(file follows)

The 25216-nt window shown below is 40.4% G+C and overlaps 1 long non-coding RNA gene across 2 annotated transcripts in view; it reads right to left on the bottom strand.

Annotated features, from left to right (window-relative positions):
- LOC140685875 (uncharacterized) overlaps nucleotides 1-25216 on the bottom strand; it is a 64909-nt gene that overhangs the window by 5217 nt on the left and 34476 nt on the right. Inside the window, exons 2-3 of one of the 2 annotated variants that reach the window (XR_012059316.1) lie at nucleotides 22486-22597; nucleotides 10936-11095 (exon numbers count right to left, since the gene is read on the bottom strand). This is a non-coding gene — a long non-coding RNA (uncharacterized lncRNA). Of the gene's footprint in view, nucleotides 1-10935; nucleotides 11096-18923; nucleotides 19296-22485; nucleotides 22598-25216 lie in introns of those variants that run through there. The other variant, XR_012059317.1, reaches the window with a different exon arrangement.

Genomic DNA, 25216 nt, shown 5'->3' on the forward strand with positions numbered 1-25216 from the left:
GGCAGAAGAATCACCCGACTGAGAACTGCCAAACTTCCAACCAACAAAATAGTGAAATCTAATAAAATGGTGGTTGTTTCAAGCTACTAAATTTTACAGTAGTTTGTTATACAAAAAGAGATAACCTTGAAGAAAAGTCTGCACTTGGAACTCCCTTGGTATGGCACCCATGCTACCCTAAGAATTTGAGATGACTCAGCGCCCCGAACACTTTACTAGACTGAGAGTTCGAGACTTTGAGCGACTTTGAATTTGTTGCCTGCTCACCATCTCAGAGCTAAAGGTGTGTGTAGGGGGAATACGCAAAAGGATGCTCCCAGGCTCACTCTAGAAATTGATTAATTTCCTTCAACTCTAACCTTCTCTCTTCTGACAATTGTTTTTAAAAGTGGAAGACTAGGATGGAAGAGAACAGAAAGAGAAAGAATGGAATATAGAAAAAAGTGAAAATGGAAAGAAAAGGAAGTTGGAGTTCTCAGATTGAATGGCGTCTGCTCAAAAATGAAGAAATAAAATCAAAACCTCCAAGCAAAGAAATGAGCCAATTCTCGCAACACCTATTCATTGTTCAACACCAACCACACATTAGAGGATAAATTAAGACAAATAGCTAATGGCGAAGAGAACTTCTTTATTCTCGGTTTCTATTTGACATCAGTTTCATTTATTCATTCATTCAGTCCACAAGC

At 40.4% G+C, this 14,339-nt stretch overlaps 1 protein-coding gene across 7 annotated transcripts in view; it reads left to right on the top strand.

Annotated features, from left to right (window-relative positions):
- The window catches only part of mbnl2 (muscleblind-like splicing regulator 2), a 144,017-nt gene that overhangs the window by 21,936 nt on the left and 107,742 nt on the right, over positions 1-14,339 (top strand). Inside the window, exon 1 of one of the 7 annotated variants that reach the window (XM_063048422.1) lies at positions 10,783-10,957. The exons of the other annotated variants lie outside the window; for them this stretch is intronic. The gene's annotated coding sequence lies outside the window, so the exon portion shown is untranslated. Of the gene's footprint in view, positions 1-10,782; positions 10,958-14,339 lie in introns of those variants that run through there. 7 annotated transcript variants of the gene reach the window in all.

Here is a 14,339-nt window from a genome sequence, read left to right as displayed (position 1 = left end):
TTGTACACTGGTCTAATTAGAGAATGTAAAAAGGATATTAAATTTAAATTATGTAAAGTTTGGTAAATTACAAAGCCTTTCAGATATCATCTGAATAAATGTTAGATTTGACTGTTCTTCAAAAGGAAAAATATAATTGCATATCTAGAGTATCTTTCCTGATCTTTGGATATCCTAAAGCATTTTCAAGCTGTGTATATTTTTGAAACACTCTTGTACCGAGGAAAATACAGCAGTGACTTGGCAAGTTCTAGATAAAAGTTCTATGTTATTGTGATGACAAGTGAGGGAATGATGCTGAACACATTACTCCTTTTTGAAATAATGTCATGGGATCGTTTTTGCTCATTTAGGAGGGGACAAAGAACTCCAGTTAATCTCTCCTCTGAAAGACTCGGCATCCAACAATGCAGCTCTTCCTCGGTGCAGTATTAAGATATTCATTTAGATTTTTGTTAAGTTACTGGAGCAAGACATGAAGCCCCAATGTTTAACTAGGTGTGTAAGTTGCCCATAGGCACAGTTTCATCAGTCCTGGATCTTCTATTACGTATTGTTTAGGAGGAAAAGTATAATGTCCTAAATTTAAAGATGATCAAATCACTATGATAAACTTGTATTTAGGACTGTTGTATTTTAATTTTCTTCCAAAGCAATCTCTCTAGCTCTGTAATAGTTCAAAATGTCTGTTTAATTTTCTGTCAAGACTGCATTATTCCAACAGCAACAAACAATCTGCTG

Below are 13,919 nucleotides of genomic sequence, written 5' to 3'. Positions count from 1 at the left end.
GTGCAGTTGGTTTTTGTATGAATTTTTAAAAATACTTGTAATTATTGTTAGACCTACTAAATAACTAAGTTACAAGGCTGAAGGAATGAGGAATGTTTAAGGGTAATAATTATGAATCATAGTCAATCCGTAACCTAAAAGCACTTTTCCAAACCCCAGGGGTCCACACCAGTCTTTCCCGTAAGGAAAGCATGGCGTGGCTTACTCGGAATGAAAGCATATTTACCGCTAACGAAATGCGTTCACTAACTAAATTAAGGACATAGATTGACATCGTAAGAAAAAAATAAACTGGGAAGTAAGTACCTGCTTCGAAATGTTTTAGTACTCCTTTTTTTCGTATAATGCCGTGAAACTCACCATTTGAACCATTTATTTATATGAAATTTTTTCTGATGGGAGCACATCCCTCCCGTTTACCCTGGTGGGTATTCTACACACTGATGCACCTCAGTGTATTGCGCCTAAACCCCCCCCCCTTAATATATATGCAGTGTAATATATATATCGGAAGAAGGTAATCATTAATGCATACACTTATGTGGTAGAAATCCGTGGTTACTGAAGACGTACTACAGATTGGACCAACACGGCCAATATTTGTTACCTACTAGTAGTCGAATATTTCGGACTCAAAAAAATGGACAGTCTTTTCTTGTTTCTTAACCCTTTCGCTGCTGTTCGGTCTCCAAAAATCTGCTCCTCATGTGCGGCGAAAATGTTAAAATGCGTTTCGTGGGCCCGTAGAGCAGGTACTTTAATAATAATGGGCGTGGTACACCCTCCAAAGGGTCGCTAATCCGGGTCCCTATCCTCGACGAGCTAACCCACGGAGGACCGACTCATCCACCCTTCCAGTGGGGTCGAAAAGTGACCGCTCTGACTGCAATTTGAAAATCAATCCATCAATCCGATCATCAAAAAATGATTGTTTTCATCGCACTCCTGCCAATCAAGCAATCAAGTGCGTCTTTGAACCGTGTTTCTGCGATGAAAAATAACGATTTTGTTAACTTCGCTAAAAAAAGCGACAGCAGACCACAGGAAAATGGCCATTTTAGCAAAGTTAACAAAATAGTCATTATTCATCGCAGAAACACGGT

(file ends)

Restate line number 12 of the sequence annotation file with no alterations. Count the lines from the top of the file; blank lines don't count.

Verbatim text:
GTGCAGTTGGTTTTTGTATGAATTTTTAAAAATACTTGTAATTATTGTTAGACCTACTAAATAACTAAGTTACAAGGCTGAAGGAATGAGGAATGTTTAAGGGTAATAATTATGAATCATAGTCAATCCGTAACCTAAAAGCACTTTTCCAAACCCCAGGGGTCCACACCAGTCTTTCCCGTAAGGAAAGCATGGCGTGGCTTACTCGGAATGAAAGCATATTTACCGCTAACGAAATGCGTTCACTAACTAAATTAAGGACATAGATTGACATCGTAAGAAAAAAATAAACTGGGAAGTAAGTACCTGCTTCGAAATGTTTTAGTACTCCTTTTTTTCGTATAATGCCGTGAAACTCACCATTTGAACCATTTATTTATATGAAATTTTTTCTGATGGGAGCACATCCCTCCCGTTTACCCTGGTGGGTATTCTACACACTGATGCACCTCAGTGTATTGCGCCTAAACCCCCCCCCCTTAATATATATGCAGTGTAATATATATATCGGAAGAAGGTAATCATTAATGCATACACTTATGTGGTAGAAATCCGTGGTTACTGAAGACGTACTACAGATTGGACCAACACGGCCAATATTTGTTACCTACTAGTAGTCGAATATTTCGGACTCAAAAAAATGGACAGTCTTTTCTTGTTTCTTAACCCTTTCGCTGCTGTTCGGTCTCCAAAAATCTGCTCCTCATGTGCGGCGAAAATGTTAAAATGCGTTTCGTGGGCCCGTAGAGCAGGTACTTTAATAATAATGGGCGTGGTACACCCTCCAAAGGGTCGCTAATCCGGGTCCCTATCCTCGACGAGCTAACCCACGGAGGACCGACTCATCCACCCTTCCAGTGGGGTCGAAAAGTGACCGCTCTGACTGCAATTTGAAAATCAATCCATCAATCCGATCATCAAAAAATGATTGTTTTCATCGCACTCCTGCCAATCAAGCAATCAAGTGCGTCTTTGAACCGTGTTTCTGCGATGAAAAATAACGATTTTGTTAACTTCGCTAAAAAAAGCGACAGCAGACCACAGGAAAATGGCCATTTTAGCAAAGTTAACAAAATAGTCATTATTCATCGCAGAAACACGGT